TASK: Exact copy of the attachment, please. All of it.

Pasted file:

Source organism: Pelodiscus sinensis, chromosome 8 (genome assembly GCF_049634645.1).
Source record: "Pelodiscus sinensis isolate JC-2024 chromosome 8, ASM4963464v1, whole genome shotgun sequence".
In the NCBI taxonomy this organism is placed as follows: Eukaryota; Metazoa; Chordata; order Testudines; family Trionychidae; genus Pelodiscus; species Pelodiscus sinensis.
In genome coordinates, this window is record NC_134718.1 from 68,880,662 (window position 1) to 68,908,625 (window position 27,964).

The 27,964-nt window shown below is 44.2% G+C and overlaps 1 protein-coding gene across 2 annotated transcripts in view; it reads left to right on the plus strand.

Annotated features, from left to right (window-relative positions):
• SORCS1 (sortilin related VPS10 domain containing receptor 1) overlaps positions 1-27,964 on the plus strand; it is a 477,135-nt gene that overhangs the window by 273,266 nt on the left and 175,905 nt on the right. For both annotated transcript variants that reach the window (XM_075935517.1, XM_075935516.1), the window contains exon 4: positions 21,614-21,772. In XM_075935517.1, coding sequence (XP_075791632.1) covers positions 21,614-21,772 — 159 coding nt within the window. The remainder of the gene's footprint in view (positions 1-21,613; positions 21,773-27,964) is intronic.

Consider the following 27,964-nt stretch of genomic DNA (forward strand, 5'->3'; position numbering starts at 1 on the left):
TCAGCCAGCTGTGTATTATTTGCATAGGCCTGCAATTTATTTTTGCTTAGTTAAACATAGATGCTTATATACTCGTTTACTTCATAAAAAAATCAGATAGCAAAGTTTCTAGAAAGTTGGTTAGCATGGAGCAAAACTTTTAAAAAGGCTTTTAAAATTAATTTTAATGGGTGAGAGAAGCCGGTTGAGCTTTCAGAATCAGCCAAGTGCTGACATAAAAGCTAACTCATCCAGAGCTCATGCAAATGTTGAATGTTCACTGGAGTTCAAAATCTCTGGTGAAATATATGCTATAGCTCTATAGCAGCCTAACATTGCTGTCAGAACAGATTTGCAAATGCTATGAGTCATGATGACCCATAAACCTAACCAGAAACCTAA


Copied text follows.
Source organism: Pelodiscus sinensis, chromosome 8 (genome assembly GCF_049634645.1).
Source record: "Pelodiscus sinensis isolate JC-2024 chromosome 8, ASM4963464v1, whole genome shotgun sequence".
In the NCBI taxonomy this organism is placed as follows: Eukaryota; Metazoa; Chordata; order Testudines; family Trionychidae; genus Pelodiscus; species Pelodiscus sinensis.
In genome coordinates, this window is record NC_134718.1 from 68,880,662 (window position 1) to 68,908,625 (window position 27,964).

The 27,964-nt window shown below is 44.2% G+C and overlaps 1 protein-coding gene across 2 annotated transcripts in view; it reads left to right on the plus strand.

Annotated features, from left to right (window-relative positions):
• SORCS1 (sortilin related VPS10 domain containing receptor 1) overlaps positions 1-27,964 on the plus strand; it is a 477,135-nt gene that overhangs the window by 273,266 nt on the left and 175,905 nt on the right. For both annotated transcript variants that reach the window (XM_075935517.1, XM_075935516.1), the window contains exon 4: positions 21,614-21,772. In XM_075935517.1, coding sequence (XP_075791632.1) covers positions 21,614-21,772 — 159 coding nt within the window. The remainder of the gene's footprint in view (positions 1-21,613; positions 21,773-27,964) is intronic.

Consider the following 27,964-nt stretch of genomic DNA (forward strand, 5'->3'; position numbering starts at 1 on the left):
TCAGCCAGCTGTGTATTATTTGCATAGGCCTGCAATTTATTTTTGCTTAGTTAAACATAGATGCTTATATACTCGTTTACTTCATAAAAAAATCAGATAGCAAAGTTTCTAGAAAGTTGGTTAGCATGGAGCAAAACTTTTAAAAAGGCTTTTAAAATTAATTTTAATGGGTGAGAGAAGCCGGTTGAGCTTTCAGAATCAGCCAAGTGCTGACATAAAAGCTAACTCATCCAGAGCTCATGCAAATGTTGAATGTTCACTGGAGTTCAAAATCTCTGGTGAAATATATGCTATAGCTCTATAGCAGCCTAACATTGCTGTCAGAACAGATTTGCAAATGCTATGAGTCATGATGACCCATAAACCTAACCAGAAACCTAA